Times are tough, so find ways to encourage consumers to spend
Independent retailers need to do more to attract customers to their stores if they want to survive the economic downturn.
“If a mall shopper walks past your shop front and doesn’t look at it, you have failed,” says Simone Homan, regional manager of Spire Property Management.
Consumers have become “increasingly price-conscious” and are holding on to their money tighter than before. This has left many retailers struggling and “a number” of independent retailers are asking for rent reductions or closing down.
“Gone are the days when increased mall foot traffic equalled increased sales. In this recessionary environment, tenants need to do everything possible to get more feet into their shops and to convert those feet to sales.”
Retailers need to work hard if they want shoppers to spend money in their stores, Homan says.
“Passion and service sell. Therefore, owners of independent stores should ensure they are consistently training and monitoring their staff to ensure their merchandise is being passionately presented and sold to customers.”
Homan says shop fronts must be visually appealing and specifically, attention must be paid to lighting.
“Displays must be constantly changed – at least once a week.”
Shoppers will often not enter a store if they do not believe they can afford items inside, so Homan advises owners to clearly display their lower-priced items to attract customers. They should also add flattering and mood-enhancing lighting, and attractive smells, to make their shops “more appealing” and unique.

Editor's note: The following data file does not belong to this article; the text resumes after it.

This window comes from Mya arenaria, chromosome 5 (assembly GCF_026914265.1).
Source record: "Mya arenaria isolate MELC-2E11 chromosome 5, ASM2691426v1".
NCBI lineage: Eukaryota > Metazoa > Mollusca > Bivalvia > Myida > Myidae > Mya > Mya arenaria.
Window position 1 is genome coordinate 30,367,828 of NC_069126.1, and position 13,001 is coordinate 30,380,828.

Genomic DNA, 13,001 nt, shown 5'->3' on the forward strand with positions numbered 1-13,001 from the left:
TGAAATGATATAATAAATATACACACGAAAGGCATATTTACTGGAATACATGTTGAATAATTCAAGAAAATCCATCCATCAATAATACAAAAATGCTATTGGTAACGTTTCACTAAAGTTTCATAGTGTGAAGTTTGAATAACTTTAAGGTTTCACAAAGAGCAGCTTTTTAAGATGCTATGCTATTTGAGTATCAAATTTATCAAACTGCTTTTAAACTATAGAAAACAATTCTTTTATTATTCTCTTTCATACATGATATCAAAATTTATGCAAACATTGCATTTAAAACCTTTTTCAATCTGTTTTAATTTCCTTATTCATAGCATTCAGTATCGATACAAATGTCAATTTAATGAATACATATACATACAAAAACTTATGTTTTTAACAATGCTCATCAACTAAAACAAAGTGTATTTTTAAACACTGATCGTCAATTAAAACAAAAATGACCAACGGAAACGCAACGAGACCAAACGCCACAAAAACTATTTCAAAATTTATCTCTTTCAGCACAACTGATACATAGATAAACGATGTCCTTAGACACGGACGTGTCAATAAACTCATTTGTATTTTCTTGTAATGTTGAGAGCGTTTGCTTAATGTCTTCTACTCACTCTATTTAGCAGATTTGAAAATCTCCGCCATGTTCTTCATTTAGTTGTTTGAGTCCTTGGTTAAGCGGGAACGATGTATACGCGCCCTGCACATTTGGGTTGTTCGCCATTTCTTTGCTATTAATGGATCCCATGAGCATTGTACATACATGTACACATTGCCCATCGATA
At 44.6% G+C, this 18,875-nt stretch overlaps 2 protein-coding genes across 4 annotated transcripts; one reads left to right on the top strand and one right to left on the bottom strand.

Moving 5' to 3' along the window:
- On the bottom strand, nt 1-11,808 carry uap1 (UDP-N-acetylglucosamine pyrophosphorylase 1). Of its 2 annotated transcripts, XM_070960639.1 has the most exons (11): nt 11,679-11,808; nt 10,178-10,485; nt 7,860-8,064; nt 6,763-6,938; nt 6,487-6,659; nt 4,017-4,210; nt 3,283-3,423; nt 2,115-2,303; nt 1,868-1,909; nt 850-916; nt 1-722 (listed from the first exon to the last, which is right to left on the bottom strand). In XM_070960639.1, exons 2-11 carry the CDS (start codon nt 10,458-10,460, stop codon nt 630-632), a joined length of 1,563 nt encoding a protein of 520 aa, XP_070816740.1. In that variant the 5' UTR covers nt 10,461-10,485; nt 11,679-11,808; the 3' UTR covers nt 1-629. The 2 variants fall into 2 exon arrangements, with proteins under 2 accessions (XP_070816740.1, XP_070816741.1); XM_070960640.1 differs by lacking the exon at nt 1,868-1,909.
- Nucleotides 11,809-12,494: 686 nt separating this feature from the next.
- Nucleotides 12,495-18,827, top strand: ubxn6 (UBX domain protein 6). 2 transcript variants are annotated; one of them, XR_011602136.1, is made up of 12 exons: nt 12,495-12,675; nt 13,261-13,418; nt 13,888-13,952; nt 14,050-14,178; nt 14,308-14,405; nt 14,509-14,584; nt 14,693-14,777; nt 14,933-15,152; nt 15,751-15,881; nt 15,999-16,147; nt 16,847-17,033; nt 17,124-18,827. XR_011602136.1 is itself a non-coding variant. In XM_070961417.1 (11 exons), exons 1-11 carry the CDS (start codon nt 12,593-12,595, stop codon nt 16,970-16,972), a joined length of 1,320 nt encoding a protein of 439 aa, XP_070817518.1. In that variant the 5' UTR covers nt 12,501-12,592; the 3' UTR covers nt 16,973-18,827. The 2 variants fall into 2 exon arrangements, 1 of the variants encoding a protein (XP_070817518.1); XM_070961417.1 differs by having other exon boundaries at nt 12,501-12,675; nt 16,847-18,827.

While smaller independent stores are often the first to feel the pinch in recessionary conditions, Homan says it is not all doom and gloom as consumers are becoming increasingly bored with uniform, large chain stores and are looking for different and more personalised shopping experiences.
“This offers the smaller boutique stores an opportunity to grow, by tailoring their products and services accordingly.” Similarly, smaller centres can remain relevant by offering amenities that fulfil this need.
“More greenery and park-like settings, increased natural light, interesting architecture and speciality retailers are all drawcards. Additionally, the foodie culture is now mainstream, and the typical food court options don’t cut it. Community retail centres can offer exciting dining options for the surrounding community,” Homan says.
“Neighbourhood retail centres with the correct tenant mix and offerings and specifically those that sit firmly in the residential nodes, are very attractive from a convenience point of view.”
Ease of access and free parking are additional drawcards held by the smaller centres, which see them surviving in the face of declining consumer spending. The South African Property Owners’ Association’s latest Retail Trends report states neighbourhood segment retailers had a “strong” first quarter this year.
Its annualised trading density grew by 8.3% on a year before, and an increase from December’s 3.2% growth. On the other hand, super regional centres have “lost some steam”. It says small regional and regional centres “continue to lag”, recording annualised trading density growth of 0.6% and 0%, respectively, for the year ending in March.
“This highlights some difficulties faced by some mid-tier centres, many of which face high levels of competition from large super regionals and smaller, modern convenience centres. Remaining relevant to their catchment area requires a fine balance between convenience and experiential shopping elements, further amplified by the constrained consumer economy,” the report says.
Shopping centre definition types
Super regional: > 100000m² Regional: 50000m² to 100000m²
Small regional: 25000m² to 50000m²
Community: 12000m² to 25000m²
Neighbourhood: 5000m² to 12000m²